The striking thing about these policies is that they are only tangentially supported by the theoretical frameworks that these central banks use to understand the economy. As Ben Bernanke, the then chairman of the US Federal Reserve, put it in his final public appearance in office in 2014, “[T]he problem with QE is it works in practice but it doesn’t work in theory.”

People who don’t spend their time staring at Bloomberg screens might be forgiven for asking why this matters. If, as Bernanke says, QE works, then who cares whether we know why it does or not?

The reason is that all policy – and monetary policy more than any other kind – depends critically on people’s expectations of what its outcome will be and their confidence that the policymakers understand the mechanism. In the field of public policy, the risks of unintended consequences are always large. They are multiplied many times over if the people in charge cannot explain why their actions are producing a particular result.

The looming risk is that monetary policy – the one tool that governments have been willing to use aggressively over the past seven years – starts to lose its grip. If its potency depends on investors believing that central banks know what they are doing, but those central banks lose their credibility, monetary policy may cease to work.

The point is far from academic. At the end of January, the Bank of Japan surprised the world by announcing that its monetary easing had not, as many had assumed, reached its limits. Concerned that the turmoil on the markets would spark a strengthening of the yen, it took its policy interest rate into negative territory for the first time ever in order to discourage safe-haven flows to its currency.

Until now, the near-automatic effect of such a loosening has indeed been to drive investors into riskier yen-denominated ­assets and out of the yen altogether, leading to its sharp depreciation against other major currencies over the past three and a half  years.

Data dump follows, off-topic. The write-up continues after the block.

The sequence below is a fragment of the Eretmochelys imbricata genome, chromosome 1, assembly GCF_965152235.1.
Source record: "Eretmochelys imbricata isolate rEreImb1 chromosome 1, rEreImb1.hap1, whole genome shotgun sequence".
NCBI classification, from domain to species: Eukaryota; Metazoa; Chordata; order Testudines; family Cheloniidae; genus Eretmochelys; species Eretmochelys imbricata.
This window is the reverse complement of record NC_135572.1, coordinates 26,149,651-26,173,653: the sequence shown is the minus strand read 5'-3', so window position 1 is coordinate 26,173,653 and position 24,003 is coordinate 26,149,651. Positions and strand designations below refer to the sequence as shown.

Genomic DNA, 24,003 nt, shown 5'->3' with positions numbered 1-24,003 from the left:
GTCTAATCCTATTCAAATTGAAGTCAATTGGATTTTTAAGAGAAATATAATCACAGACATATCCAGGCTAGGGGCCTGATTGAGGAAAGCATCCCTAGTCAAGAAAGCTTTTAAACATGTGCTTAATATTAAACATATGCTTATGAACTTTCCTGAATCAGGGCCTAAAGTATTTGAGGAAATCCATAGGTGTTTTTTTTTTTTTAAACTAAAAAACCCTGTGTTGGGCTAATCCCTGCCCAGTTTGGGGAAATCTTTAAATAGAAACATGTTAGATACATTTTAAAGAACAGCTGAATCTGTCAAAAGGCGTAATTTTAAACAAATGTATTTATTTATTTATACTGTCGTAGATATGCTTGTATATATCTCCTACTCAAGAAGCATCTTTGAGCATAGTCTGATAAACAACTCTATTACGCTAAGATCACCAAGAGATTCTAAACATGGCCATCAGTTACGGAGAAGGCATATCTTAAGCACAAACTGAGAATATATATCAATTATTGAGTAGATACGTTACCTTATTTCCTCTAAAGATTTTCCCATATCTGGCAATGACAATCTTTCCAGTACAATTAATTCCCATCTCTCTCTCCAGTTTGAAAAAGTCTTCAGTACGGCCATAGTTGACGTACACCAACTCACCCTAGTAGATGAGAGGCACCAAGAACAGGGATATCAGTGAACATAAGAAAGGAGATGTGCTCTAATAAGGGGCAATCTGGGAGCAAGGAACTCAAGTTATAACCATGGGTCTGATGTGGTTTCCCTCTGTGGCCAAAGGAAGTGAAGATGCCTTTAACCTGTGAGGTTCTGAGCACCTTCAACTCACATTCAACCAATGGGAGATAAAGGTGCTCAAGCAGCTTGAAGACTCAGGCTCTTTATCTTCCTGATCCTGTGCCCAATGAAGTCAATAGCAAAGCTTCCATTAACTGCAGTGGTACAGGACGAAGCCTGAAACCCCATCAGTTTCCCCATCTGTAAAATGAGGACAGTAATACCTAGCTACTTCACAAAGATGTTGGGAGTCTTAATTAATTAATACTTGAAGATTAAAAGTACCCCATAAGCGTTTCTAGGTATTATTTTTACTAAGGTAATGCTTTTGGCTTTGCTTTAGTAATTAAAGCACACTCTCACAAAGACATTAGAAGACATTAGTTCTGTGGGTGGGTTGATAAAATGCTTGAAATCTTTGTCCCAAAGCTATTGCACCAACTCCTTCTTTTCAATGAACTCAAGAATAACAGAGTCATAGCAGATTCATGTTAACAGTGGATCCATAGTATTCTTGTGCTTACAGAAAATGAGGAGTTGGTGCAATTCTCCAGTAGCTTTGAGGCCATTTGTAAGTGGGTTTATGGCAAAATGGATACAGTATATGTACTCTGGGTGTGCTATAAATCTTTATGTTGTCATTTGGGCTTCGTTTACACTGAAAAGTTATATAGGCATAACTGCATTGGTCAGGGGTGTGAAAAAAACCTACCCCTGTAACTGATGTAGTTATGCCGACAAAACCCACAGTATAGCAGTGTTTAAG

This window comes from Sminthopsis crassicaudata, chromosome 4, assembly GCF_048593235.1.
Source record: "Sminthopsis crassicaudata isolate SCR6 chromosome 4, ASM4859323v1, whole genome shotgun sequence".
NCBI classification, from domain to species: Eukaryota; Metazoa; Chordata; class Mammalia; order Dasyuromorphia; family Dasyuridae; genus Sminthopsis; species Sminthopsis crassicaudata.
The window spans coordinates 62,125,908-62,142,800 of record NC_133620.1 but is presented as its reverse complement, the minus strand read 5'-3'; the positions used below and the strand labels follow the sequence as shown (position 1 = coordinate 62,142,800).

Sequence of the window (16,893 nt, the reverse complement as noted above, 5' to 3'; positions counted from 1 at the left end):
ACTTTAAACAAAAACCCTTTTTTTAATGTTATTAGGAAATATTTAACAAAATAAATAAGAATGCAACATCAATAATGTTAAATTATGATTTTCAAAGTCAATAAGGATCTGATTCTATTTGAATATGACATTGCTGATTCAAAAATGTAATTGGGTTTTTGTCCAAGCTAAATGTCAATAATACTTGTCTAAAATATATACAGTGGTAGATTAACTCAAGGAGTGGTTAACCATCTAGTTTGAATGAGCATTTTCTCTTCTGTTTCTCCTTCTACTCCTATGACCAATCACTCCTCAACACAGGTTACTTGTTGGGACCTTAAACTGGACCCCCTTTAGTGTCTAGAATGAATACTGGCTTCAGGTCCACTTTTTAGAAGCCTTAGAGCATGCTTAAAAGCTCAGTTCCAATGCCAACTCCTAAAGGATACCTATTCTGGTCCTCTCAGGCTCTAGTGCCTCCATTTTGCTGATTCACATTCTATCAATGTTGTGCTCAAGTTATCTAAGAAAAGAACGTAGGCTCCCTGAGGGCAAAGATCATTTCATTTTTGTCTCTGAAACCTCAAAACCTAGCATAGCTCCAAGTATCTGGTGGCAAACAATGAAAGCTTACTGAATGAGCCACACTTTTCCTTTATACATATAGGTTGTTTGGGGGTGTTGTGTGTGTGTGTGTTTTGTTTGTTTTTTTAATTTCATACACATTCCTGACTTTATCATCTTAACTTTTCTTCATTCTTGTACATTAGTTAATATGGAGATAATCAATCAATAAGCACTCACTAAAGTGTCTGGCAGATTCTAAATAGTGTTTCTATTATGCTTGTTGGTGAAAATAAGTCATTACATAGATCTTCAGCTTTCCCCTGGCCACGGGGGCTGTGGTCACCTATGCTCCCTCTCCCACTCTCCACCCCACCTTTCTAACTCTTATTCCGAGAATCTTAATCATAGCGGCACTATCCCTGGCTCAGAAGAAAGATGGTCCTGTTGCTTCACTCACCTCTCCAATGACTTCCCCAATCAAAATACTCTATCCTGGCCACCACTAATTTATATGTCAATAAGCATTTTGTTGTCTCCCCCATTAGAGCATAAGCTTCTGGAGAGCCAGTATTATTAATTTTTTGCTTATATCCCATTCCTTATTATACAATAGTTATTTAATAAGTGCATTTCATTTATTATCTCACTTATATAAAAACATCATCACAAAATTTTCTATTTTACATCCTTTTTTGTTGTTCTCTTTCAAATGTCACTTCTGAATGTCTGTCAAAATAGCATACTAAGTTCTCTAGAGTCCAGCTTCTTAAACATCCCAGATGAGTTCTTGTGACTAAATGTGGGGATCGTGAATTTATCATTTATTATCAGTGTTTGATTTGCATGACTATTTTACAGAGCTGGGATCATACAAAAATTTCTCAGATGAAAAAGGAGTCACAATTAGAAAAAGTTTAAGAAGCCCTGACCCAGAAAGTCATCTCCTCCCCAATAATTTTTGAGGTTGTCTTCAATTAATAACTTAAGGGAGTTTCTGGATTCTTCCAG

Now, it seems, the magic is wearing off. Bond yields dropped as expected, all right; but the yen did not comply. It has strengthened more than 4 per cent against the US dollar since the new loosening policy was introduced. The credibility of the Bank of Japan is fading. The market does not believe it can do what it wants to do – or even, perhaps, that it knows how its experimental interventions really work.

Investors’ bigger fear is that such doubts infect the Federal Reserve. The consequences
of such a crisis of confidence in the powers of the most central of central banks would be of an order of magnitude far more serious.

Ever since the collapse of the Bretton Woods system of pegged exchange rates in 1971, the sole guarantee that currencies will maintain their purchasing power, both domestically and abroad, has been confidence in central banks’ discretionary policies. A loss of faith in the consensus model of monetary policy would pitch us into the anchorless world that the architects of the Bretton Woods system always feared.

The past few weeks have been nerve-shredding for those who work on the financial markets. They should prepare for more of the same – and those who have nothing to do with the trading of stocks, bonds and currencies should ready themselves, too.

If it is belief in the power of loose monetary policy that has kept bond yields low and equity prices high, we should prepare for spikes in interest rates and stock-market crashes – with painful ramifications for companies and households that need to finance their activity. If it is confidence in the power of central banks to manipulate the value of their currencies that has bolstered the dollar and depressed the euro and the yen, then we should expect dramatic re-evaluations of these exchange rates, with inevitably disruptive consequences for global trade.

Over the longer term, the most consequential result of all will probably be an urgent search for a new framework for monetary policy, and above all for a new anchor. History – and, in the US, actively discussed political proposals – would suggest that the abandonment of discretionary policymaking in favour of formulaic rules, or even a return to a gold standard, are the candidates most likely to be chosen at short notice.

The sad fact is that these measures would represent last resorts from failure. Flexibility in monetary policy, credibly deployed, is probably the single most effective tool of government ever invented. It would be a confused and benighted age that chose to abandon it in favour of more primitive techniques of control.

Macroeconomist, bond trader and author of Money

This article first appeared in the 18 February 2016 issue of the New Statesman, A storm is coming